Canadian vs American college sports programs

By Radhya ComarOctober 27, 2022

Canadians and Americans certainly have their fair share of differences. Some are tiny and unimportant, like the color of the currency or the spelling of the color itself, while others are large and confusing. Differences between collegiate sports in Canada and the United States fall into the latter category.

Many of these differences can be attributed to the wide disparity between media coverage of college sports in Canada and the United States. Media coverage plays a huge role in the popularity of college sports as it allows people across the country to engage in sports. ESPN, the most popular sports network in the United States, pays on average $34 million USD per year to broadcast collegiate championships in a number of sports. This agreement between ESPN and the National Collegiate Athletics Association (NCAA) was signed in 2011 and is set to expire at the end of the 2023-2024 sports season. By comparison, U Sports, which oversees university-level sports in Canada, signed its largest influential case in 2021. The association signed a four-year deal with CBC to broadcast championships in all sports.

However, the question of why American college sports are getting more media coverage remains. The answer may simply lie in the cultural differences between the two nations. Maybe Americans pay more attention to athletics in general. After all, their culture can be easily identified with many different sports. In professional basketball, the majority The majority of the NBA is made up of American teams with American players. The same could be said for football and baseball which have strong cultural ties across the country. These diverse interests in sports in America translate directly into the greater popularity of their college athletic programs. Having a wide range of sports broadcast allows citizens to engage with the one they prefer. Yet, in sports, the Canadian media is dominated by ice hockey. This encourages the average Canadian to turn away from television if the sport broadcast is not hockey, whether at the professional or collegiate level.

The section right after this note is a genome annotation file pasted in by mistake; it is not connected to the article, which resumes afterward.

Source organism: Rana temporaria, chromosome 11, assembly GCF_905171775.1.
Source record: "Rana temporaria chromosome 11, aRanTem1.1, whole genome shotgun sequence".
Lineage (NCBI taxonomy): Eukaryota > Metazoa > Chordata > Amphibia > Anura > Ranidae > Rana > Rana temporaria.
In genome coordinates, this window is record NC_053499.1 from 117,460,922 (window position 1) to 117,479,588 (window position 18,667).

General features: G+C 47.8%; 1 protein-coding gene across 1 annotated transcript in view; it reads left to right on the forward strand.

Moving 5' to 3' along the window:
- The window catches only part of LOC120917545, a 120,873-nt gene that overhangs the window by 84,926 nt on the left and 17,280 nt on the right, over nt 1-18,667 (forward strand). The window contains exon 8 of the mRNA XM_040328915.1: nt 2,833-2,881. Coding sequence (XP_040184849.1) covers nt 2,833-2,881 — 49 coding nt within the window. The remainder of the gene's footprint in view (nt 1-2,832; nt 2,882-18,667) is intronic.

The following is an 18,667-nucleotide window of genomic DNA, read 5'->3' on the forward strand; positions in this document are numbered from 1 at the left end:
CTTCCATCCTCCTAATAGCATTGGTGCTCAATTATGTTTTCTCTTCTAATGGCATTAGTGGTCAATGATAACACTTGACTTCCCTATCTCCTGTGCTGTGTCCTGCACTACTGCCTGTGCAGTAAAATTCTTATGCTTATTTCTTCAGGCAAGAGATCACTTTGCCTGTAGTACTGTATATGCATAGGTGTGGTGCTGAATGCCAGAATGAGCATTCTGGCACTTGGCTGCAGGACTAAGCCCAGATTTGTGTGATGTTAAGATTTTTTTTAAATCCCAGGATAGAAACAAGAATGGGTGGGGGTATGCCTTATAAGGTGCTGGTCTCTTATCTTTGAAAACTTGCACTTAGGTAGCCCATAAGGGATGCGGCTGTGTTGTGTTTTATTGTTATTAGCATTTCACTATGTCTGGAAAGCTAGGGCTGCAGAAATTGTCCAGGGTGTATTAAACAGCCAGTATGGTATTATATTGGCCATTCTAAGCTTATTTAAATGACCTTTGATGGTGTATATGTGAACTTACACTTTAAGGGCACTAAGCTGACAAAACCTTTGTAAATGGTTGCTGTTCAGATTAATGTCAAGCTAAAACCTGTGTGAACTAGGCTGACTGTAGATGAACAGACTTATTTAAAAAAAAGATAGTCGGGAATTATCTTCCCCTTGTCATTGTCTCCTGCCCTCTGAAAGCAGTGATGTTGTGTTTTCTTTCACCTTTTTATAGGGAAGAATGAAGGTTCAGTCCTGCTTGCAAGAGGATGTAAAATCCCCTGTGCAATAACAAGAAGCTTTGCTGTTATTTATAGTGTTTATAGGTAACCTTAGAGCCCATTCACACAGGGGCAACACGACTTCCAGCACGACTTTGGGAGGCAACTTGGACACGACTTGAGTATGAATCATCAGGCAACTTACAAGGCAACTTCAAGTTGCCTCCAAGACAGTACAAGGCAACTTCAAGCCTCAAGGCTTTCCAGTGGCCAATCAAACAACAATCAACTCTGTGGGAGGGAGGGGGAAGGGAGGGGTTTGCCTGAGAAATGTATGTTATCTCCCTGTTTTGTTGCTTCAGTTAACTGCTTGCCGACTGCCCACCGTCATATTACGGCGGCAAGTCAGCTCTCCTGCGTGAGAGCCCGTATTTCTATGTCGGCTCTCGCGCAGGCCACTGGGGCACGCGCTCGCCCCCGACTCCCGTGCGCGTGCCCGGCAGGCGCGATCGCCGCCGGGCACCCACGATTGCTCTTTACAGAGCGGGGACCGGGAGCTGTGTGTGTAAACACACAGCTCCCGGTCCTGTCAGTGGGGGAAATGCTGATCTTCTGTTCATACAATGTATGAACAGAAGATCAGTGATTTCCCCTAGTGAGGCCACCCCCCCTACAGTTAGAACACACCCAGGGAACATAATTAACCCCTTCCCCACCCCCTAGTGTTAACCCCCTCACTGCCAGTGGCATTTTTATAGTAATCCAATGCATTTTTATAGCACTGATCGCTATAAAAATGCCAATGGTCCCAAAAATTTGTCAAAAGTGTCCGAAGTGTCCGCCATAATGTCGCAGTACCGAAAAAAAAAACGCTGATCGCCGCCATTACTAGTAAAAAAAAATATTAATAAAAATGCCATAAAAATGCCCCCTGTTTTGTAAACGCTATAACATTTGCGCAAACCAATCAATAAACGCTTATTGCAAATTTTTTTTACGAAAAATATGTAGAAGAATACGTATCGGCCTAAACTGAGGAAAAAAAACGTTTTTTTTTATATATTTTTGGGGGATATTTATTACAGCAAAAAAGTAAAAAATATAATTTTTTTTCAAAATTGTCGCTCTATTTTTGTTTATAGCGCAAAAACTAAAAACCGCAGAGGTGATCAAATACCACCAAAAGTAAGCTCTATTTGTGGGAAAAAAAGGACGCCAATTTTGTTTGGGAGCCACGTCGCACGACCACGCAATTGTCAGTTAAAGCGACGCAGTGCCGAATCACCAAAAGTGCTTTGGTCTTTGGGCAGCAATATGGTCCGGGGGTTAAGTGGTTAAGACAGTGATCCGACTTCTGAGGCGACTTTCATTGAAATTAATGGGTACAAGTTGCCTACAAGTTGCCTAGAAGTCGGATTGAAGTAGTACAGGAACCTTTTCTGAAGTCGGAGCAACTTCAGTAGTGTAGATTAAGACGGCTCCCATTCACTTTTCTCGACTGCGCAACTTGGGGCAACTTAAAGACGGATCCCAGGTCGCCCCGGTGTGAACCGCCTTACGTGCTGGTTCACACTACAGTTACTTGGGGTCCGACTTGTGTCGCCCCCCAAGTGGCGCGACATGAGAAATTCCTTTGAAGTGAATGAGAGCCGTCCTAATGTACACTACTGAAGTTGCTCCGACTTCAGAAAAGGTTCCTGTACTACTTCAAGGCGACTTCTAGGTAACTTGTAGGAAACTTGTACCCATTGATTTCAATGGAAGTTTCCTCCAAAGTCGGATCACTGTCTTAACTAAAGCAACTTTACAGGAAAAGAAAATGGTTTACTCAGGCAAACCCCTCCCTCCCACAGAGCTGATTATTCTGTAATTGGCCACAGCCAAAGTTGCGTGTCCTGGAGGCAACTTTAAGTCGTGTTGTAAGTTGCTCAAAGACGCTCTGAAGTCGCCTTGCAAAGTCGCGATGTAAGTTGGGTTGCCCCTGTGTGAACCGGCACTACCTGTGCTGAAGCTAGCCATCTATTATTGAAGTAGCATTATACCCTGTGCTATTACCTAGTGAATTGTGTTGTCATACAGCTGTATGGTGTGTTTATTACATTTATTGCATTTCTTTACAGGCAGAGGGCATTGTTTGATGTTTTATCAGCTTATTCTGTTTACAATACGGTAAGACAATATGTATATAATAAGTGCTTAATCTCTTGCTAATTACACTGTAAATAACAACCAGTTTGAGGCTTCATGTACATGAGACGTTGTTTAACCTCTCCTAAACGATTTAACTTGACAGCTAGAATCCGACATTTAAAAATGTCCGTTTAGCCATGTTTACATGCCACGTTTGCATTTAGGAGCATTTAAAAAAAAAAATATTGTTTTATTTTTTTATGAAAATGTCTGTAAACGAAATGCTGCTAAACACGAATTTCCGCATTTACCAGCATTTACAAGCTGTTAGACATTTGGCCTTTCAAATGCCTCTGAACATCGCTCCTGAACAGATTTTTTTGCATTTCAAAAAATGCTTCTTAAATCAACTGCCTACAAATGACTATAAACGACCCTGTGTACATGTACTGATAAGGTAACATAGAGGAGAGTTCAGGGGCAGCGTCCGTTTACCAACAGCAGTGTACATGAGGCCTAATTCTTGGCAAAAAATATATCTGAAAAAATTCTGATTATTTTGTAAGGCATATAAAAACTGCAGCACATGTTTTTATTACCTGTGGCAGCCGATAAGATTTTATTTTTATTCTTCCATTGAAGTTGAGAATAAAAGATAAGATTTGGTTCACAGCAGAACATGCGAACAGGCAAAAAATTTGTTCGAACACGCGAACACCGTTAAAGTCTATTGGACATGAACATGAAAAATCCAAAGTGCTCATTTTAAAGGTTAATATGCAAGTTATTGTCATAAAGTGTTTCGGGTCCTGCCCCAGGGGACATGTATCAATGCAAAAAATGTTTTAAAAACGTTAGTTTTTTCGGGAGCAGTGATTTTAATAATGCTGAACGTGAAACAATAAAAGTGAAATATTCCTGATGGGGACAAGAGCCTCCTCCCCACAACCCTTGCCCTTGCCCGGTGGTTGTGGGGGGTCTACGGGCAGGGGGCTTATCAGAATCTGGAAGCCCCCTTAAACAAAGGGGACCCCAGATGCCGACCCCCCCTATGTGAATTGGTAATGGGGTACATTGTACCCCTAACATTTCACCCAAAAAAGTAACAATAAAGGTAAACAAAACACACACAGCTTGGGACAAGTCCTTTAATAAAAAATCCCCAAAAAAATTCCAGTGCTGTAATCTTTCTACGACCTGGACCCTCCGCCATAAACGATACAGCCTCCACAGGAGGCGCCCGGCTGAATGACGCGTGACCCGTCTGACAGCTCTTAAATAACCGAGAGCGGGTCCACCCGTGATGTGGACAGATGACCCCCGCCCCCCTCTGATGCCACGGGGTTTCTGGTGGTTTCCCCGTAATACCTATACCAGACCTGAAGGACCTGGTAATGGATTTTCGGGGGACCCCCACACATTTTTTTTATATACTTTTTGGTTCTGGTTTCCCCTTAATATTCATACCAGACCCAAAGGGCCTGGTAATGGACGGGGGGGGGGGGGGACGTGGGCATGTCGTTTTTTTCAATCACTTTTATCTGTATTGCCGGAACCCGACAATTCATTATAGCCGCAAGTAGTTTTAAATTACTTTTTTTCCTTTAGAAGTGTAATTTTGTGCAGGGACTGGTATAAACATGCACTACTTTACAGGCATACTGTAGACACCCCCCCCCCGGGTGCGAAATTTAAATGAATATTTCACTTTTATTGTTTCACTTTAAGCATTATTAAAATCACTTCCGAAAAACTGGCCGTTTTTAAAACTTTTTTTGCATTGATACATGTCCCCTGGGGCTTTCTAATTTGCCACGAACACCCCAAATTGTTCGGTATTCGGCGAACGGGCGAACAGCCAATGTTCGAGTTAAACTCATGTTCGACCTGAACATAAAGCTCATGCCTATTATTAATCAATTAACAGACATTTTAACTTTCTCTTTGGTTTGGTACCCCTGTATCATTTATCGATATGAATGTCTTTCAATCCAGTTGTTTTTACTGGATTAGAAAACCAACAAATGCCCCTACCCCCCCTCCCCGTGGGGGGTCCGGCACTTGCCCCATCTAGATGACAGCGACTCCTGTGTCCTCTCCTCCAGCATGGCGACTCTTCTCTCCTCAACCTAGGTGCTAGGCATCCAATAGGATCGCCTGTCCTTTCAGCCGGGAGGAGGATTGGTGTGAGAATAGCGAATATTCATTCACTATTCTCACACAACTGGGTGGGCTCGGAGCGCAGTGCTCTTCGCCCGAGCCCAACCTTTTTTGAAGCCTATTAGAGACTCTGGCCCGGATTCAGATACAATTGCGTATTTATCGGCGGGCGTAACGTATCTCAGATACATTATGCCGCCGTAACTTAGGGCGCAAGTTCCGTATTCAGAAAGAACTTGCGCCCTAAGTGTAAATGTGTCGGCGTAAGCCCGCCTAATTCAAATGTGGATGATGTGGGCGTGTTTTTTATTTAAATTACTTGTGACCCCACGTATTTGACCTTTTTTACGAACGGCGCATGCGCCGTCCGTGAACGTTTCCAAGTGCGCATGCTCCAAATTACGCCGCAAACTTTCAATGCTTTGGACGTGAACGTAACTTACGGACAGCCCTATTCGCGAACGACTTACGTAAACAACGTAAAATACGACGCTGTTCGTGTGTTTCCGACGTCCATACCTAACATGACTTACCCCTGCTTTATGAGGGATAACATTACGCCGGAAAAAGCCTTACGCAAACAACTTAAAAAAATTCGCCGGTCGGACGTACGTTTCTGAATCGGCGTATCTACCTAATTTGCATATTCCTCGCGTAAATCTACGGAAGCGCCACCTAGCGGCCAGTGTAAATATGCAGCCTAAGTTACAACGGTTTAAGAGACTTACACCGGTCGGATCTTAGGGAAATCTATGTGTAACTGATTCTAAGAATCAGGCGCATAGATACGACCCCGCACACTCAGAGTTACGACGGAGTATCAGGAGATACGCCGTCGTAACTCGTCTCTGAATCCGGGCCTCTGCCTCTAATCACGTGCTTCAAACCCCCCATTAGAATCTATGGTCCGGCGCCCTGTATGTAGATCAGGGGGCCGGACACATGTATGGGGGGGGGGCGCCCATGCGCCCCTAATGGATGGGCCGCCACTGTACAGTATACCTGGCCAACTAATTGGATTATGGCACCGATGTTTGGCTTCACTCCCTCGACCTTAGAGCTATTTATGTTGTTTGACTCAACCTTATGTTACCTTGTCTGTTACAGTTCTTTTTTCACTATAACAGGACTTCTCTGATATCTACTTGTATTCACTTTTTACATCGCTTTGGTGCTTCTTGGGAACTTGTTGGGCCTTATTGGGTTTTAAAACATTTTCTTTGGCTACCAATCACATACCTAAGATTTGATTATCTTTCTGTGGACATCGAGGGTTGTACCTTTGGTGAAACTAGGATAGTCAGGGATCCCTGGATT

When discussing this topic, many consider the elephant in the room to be the differing skill level of college athletes in the two countries. This is not a commentary on the players themselves but on the different environments in which they are formed. For example, it was found in 2018 that the average Division 1 football program in America had an annual budget of $22 million usd. This statistic was calculated from the budgets of 15 FSB institutions. Alabama State University tops the list with an annual average of 60 million US dollars dedicated to the football program. Sitting at the bottom of the ladder, the University of Miami had an average annual budget of US$36 million. Comparatively, in the 2017-2018 fiscal year, the University of Ottawa had an overall budget for the sports of $16 million, which is approximately US$11 million, adjusted for inflation. This budget includes the costs of facilities, personnel and operations.

In general, the sports budget directly impacts an athlete’s experience. The amount of funding determines the scholarships available to student-athletes. It also influences the quality and quantity of staff hired. These roles include coaches, trainers and medical staff. Taken together, these funding differences show the increased emphasis on sports in American schools compared to their Canadian counterparts.

Differences in media coverage, general sports culture and funding are all factors that may indicate why Canadian college sport pales in comparison to our American neighbours. In reality, however, these are only the first factors that cross your mind. Population differences, scholarships of varying quality, and academic leniency are often overlooked factors. Although at present, it is safe to say that athletics at Canadian universities will look the same in the near future. Even though college sports are beginning to be integrated into mainstream media, the cultural and monetary changes just seem too drastic right now.